Here you can move between shared data buckets each billing period, too, which, however, would kill your rollover data from the previous month. All plans include unlimited texting to more than 120 countries, while plans of 15 GB or higher get unlimited Talk & Text to Mexico and Canada, too. You can either buy your phone at full retail pricing, or pay for it on even installments over 20, 24, or 30 months with AT&T Next. There's also an option involving a 30% down payment and 28 installments for the rest.

  • A 64 GB iPhone 6s costs $750 outright, or you can split it with AT&T Next 18 plan in 24 payments of $31 and change each. If you choose the 2 GB plan, you will be paying: $31 (iPhone 6s 64 GB) + $30 (2 GB data) + $25 (access fee with unlimited talk and texts) = $86/month for two years, then your monthly outlay will drop to $55, provided you didn't use your upgrade option and didn't change plans.

  • A 64 GB Galaxy Note 5 costs $815 outright, and $34 on 24 monthly installments with Next 18, so you will be paying: $34 (Note 5 64 GB) + $30 (2 GB data) + $25 (access fee with unlimited talk and texts) = $89/month for two years.


Verizon vs AT&T vs T-Mobile vs Sprint: data plans and phone payments compared

Plans2 GB6 GB10 GBUnlimited
Monthly cost$50$65$80$95

Device access fee: Included in above prices
Data rollover: Yes, up to 20 GB for the plans of 6 GB and 10 GB, to be used in a year
Overages: No, throttling at 128kbps after the high-speed data limit is reached
Unlimited data: Yes, $95/month, abuse switch after 23 GB
Extras: Free BingeOn video, Music Freedom and MLB at Bat streaming for plans larger than 2 GB
Early upgrades: Yes, via T-Mobile JUMP! and JUMP! On Demand

T-Mobile JUMP! upgrade program is $10 monthly, and includes premium device insurance and security - you can upgrade after half of your phone is paid off in installments, then you trade it in, with no extra upgrade fees. JUMP! On Demand lets you upgrade up to three times a year with a simple trade-in of your current phone. Unlike JUMP!, JUMP! On Demand doesn't come with an additional monthly charge, but can be used only for a few premium handsets, and stretches over an 18-month period during which you have to use the upgrade option, or pay the remaining six months of phone value installments in a lump sum at the end. It has to be activated at a T-Mobile store or over the phone at present, and here premium handset protection is optional, costing extra $8 a month.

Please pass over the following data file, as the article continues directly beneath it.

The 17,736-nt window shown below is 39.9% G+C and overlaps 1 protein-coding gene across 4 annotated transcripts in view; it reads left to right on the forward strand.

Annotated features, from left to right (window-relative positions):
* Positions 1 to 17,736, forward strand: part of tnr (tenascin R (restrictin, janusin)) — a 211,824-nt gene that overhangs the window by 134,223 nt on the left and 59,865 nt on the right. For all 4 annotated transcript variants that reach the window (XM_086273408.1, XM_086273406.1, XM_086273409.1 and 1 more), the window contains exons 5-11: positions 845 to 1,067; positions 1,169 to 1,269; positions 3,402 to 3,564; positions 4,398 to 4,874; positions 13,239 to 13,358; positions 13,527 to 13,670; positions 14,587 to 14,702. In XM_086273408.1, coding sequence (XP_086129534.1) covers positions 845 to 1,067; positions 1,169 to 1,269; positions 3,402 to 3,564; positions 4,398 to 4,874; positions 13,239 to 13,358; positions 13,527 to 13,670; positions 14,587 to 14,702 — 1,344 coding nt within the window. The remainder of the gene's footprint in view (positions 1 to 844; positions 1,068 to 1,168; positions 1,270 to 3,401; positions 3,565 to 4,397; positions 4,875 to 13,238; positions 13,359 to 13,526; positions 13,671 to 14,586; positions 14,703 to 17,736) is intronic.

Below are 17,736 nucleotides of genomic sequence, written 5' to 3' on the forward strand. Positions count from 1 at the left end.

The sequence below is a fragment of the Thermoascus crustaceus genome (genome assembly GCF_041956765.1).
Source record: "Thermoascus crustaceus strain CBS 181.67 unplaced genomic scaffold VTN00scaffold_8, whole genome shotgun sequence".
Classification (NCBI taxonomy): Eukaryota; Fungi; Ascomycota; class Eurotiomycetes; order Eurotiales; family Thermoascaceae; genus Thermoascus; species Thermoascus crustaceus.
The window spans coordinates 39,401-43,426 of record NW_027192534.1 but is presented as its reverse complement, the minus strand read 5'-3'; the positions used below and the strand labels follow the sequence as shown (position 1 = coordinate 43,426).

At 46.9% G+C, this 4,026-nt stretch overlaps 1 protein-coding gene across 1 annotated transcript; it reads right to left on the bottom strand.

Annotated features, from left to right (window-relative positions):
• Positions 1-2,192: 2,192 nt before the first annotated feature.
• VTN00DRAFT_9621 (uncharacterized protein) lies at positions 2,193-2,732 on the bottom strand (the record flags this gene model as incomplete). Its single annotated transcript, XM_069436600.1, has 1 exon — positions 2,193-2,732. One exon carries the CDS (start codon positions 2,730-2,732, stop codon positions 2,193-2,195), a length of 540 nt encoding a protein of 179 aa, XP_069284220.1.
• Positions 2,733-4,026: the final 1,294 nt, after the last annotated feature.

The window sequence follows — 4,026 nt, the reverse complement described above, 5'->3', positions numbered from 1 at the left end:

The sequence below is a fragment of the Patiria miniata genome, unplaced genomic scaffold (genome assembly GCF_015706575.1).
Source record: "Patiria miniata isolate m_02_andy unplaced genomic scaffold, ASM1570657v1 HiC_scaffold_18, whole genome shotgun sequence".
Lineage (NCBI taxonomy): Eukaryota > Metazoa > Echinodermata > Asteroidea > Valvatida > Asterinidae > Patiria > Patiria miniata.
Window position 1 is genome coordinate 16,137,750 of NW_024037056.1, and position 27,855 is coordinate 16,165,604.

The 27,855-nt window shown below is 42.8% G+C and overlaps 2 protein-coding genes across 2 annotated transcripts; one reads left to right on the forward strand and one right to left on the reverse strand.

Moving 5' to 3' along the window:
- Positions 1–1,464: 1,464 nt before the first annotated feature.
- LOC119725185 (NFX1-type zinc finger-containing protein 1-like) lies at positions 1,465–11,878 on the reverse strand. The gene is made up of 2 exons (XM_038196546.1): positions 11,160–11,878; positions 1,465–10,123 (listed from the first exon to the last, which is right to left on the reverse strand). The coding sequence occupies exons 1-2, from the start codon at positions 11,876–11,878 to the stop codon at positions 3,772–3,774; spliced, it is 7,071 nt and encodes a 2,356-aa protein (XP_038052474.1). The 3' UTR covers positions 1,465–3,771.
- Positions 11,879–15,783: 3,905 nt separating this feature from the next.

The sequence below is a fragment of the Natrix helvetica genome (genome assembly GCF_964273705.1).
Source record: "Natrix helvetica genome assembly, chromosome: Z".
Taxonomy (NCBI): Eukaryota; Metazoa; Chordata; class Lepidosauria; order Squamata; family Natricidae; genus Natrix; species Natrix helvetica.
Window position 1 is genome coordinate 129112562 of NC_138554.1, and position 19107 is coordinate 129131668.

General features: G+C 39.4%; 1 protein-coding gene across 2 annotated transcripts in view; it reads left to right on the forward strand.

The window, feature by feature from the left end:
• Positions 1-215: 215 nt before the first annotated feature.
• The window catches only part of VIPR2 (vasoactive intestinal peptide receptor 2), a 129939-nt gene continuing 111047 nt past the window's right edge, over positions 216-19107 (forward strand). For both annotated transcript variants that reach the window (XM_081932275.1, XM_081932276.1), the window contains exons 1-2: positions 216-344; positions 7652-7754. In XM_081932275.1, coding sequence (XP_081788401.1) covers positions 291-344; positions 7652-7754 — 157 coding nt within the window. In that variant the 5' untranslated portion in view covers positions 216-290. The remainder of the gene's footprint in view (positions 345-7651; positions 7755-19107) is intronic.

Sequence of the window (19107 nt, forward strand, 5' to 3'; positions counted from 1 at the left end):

All plans include unlimited calling and texting, including to Mexico and Canada, plus you can use your 4G LTE data allotment there, too. Plans other than the basic 2 GB one include T-Mobile's BingeOn unlimited video streaming of Netflix, HBO Now, Hulu and others, plus the Music Freedom streaming service free of charge. You can either buy your phone at full retail pricing, or pay for it on even installments over 24 months with down payments on some phones, for example:

  • A 64 GB iPhone 6s costs $750 outright, or you can pay $99 upfront and split the rest in 24 payments of $27 and change each. If you choose the 2 GB plan, and pay your phone on installments, you will be paying: $27 (iPhone 6s 64 GB) + $50 (2 GB data with unlimited talk and texts) = $77/month for two years. With JUMP!, that price would jump to $87/month.

  • A 64 GB Galaxy Note 5 costs $780 outright, or you can pay $99 upfront and split the rest in 24 payments of $28 and change each, so you will be paying: $28 (Note 5 64 GB) + $50 (2 GB data with unlimited talk and texts) = $78/month for two years. If you opt for the JUMP! upgrade program with it, your monthly payment will be $88/month. But if you're on the lookout for such a premium handset, we'd recommend that you contact T-Mobile for availability, eligibility and prices with JUMP! On Demand.